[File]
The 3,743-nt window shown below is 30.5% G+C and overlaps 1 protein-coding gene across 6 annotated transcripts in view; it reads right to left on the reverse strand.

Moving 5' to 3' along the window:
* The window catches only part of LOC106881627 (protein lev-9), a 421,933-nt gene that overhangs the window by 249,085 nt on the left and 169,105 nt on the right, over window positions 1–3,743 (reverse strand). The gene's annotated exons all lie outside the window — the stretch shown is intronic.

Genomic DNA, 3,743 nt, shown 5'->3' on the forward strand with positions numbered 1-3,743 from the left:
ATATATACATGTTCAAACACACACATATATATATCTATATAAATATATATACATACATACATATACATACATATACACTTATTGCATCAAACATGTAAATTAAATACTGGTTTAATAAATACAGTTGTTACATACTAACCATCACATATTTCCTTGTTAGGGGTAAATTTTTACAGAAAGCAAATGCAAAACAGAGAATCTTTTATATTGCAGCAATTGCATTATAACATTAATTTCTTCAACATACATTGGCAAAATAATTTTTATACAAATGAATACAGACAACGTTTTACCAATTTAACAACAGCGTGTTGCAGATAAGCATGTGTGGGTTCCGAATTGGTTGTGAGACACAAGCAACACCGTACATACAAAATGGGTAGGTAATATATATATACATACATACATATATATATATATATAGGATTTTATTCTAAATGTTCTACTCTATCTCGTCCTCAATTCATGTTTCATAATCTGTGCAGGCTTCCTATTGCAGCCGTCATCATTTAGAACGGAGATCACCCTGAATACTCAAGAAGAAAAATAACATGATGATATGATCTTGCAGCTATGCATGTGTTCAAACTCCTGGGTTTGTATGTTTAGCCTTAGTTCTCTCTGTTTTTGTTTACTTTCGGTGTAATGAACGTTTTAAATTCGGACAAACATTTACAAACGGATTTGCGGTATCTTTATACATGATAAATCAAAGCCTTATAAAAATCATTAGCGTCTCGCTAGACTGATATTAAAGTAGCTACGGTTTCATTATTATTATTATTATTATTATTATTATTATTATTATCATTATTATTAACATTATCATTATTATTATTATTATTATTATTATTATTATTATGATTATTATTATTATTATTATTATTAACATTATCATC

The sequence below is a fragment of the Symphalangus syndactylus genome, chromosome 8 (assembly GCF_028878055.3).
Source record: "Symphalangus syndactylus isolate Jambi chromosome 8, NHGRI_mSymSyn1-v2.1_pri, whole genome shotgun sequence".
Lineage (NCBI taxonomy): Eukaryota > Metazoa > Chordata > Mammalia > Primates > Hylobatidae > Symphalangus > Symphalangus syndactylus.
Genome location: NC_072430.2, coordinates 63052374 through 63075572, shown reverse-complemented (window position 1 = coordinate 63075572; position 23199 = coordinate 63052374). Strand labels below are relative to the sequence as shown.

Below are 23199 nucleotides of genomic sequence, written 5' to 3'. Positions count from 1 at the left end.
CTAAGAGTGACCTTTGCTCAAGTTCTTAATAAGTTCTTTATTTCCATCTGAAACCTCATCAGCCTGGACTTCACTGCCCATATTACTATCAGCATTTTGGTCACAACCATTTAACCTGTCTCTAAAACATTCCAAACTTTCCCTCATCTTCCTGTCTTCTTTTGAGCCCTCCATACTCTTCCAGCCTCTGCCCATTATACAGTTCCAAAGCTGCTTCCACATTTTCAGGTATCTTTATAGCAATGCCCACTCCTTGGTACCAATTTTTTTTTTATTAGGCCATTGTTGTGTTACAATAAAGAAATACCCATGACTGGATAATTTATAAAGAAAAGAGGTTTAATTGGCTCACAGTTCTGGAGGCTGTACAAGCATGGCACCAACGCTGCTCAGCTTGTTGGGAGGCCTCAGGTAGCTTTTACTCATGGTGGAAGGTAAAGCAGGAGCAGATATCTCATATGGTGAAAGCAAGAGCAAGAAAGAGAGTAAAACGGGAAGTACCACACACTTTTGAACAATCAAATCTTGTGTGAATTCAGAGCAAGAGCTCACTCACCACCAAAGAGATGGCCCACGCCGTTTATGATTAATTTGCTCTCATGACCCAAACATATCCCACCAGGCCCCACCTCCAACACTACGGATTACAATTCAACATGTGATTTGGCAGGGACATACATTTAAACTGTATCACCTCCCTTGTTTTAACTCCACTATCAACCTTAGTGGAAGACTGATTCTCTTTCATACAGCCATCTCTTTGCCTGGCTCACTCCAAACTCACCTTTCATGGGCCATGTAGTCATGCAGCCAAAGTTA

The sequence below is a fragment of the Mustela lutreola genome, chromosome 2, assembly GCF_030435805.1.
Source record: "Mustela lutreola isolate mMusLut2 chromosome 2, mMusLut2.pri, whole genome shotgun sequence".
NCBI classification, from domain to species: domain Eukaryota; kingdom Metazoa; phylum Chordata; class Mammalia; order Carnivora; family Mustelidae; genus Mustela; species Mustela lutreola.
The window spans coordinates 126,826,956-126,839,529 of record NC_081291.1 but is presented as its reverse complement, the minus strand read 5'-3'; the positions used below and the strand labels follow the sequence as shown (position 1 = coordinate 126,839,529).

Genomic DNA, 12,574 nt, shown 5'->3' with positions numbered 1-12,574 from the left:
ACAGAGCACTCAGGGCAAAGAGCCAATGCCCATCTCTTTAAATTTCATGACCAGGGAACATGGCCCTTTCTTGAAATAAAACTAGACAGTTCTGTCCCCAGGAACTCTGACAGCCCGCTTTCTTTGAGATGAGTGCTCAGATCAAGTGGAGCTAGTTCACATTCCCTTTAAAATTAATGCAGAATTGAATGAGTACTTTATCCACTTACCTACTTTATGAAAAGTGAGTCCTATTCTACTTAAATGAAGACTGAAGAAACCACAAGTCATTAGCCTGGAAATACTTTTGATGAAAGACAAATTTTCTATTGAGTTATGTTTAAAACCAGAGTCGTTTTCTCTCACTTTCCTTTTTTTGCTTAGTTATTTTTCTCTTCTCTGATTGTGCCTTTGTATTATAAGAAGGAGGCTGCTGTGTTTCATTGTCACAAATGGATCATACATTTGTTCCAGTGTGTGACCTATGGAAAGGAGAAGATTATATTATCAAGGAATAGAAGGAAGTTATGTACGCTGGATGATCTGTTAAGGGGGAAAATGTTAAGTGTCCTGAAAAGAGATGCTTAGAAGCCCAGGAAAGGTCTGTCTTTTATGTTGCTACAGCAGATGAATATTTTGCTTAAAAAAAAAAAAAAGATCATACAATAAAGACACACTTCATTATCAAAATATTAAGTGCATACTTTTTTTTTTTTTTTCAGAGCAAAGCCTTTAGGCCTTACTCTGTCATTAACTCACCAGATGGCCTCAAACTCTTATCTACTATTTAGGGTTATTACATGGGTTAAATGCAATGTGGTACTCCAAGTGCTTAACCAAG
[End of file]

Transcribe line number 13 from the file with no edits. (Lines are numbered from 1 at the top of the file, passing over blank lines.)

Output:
Source record: "Mustela lutreola isolate mMusLut2 chromosome 2, mMusLut2.pri, whole genome shotgun sequence".